Under the law on privatisation adopted in August 2014, the process should have been concluded by the end of 2015 but in May the Serbian parliament approved amendments extending by up to one year court protection from creditors for 17 companies of strategic state interest employing a total of 25,000 people. Among them are bus and truck manufacturer FAP, pharma company Galenika and petrochemicals company HIP-Petrohemija.
The IMF said that the financial sector reform agenda is progressing as planned. Legislative changes to facilitate the removal of impediments to resolving nonperforming loans (NPLs), following the recent adoption of the NPL resolution strategy, are advancing, albeit with some delays.
During the first review of the stand-by arrangement in June, the IMF asked Belgrade to implement a comprehensive strategy to resolve the high number of non-performing loans (NPLs), assist economic recovery and reduce financial vulnerabilities.
Earlier in August, the National Bank of Serbia introduced a strategy for reducing NPLs, which the IMF welcomed during its second review.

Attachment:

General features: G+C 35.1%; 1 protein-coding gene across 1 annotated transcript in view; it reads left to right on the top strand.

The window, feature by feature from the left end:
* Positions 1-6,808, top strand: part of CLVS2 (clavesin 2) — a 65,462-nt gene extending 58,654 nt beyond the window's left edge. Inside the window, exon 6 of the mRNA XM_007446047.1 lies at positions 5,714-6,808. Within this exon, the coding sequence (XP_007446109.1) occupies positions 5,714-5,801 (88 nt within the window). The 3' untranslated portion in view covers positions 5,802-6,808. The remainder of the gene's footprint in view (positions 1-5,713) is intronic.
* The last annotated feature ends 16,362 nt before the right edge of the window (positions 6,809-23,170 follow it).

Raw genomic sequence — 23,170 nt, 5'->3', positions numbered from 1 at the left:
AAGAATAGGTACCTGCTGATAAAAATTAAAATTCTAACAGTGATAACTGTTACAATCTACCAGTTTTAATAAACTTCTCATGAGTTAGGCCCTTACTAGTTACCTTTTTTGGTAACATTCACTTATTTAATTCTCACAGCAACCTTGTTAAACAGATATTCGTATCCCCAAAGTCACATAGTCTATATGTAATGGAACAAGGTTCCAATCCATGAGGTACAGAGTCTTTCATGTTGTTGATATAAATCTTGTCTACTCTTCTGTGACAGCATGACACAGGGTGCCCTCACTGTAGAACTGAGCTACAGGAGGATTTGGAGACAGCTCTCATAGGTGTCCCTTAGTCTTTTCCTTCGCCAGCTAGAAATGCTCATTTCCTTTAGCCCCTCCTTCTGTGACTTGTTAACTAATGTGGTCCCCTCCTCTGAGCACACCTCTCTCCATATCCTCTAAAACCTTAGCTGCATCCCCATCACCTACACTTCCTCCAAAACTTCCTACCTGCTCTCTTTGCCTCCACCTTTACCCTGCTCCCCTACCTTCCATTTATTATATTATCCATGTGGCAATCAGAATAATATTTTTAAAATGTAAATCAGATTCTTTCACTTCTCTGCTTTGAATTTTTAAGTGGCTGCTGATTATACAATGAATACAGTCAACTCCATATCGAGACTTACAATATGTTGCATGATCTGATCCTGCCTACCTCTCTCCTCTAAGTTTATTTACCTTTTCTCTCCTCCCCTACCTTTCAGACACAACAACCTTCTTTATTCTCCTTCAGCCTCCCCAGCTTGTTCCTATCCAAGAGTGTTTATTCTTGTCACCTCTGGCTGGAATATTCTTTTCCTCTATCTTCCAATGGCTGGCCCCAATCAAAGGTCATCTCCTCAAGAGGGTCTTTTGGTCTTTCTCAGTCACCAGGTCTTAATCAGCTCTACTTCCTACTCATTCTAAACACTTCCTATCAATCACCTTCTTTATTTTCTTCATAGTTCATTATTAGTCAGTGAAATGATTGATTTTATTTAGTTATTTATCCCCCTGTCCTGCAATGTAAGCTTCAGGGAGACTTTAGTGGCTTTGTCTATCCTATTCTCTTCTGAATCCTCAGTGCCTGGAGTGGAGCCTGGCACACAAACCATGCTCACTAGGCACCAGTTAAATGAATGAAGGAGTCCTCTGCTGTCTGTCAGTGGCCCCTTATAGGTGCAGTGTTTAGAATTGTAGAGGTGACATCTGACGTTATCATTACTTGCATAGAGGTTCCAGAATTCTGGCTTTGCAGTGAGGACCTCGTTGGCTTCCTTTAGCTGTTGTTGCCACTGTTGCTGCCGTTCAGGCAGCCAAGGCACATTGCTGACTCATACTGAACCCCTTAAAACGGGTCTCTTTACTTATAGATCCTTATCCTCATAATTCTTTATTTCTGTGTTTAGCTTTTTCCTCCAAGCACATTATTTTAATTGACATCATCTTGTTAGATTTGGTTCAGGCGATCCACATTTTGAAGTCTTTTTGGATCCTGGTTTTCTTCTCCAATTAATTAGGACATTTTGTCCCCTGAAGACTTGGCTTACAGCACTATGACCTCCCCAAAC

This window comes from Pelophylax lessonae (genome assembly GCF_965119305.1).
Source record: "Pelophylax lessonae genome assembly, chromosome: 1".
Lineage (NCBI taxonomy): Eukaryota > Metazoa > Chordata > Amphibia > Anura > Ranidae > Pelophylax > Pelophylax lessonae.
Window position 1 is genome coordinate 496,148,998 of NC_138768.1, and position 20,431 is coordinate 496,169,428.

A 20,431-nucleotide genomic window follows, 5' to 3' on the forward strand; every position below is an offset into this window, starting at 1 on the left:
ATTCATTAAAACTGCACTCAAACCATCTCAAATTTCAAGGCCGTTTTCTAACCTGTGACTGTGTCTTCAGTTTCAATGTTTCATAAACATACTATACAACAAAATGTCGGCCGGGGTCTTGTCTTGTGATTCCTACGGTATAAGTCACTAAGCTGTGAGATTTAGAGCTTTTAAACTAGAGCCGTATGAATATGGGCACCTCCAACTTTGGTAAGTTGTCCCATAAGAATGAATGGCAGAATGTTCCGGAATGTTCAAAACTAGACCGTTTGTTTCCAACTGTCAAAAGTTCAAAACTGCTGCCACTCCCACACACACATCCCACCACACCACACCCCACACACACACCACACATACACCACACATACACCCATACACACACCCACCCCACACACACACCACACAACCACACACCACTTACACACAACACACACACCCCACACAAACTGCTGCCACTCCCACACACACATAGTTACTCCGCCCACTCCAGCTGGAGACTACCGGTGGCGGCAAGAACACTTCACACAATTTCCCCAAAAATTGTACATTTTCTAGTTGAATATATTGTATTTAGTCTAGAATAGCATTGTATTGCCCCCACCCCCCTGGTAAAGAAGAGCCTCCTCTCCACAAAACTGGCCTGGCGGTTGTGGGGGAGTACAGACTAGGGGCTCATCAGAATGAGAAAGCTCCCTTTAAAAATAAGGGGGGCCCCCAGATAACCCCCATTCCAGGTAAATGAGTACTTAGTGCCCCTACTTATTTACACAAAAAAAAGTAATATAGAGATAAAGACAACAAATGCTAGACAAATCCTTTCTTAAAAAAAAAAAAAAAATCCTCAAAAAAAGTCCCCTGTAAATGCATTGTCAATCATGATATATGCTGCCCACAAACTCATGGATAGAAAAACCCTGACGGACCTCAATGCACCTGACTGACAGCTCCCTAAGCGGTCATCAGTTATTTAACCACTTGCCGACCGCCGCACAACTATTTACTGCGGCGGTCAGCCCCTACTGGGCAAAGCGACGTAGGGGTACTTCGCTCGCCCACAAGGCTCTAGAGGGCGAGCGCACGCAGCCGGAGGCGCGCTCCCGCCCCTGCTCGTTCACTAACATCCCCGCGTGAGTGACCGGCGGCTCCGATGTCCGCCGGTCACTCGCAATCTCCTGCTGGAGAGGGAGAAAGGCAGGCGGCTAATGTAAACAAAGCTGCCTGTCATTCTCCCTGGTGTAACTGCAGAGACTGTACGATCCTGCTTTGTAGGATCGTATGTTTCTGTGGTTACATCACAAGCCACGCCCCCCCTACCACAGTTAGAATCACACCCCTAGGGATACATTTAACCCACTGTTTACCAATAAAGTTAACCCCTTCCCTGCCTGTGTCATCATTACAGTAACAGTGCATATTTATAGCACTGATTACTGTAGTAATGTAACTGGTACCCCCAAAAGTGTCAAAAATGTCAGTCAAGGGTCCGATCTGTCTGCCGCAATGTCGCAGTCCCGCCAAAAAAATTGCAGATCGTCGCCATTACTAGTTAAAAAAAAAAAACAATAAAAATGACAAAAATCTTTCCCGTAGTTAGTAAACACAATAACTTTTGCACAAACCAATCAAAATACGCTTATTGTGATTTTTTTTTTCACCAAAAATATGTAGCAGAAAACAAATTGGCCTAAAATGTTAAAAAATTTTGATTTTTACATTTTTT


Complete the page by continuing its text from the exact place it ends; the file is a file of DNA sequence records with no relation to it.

The completion of the review will make SDR70.2mn of €89.6mn available to Serbia under the SBA, bringing the total funds available to SDR491mn (€627 million) but the Serbian authorities have indicated that they do not intend to draw on the resources available under the arrangement.
The €1.2-billion three-year stand-by deal Serbia signed with the IMF in February is intended to support Serbia's 2015-2017 economic targets, restore public debt sustainability, strengthen competitiveness and growth, and boost the resilience of the financial sector.
Ash believes that a positive IMF health check – and similar positive comments from the EC on November 5 in its Serbia progress report, could see nearer term positive ratings momentum. He adds that Serbia remains an improving credit story, and this is not yet reflected in its ratings – with Moodys (B1) and Fitch’s B+ ratings appearing tight, relative to S&P’s more generous BB-.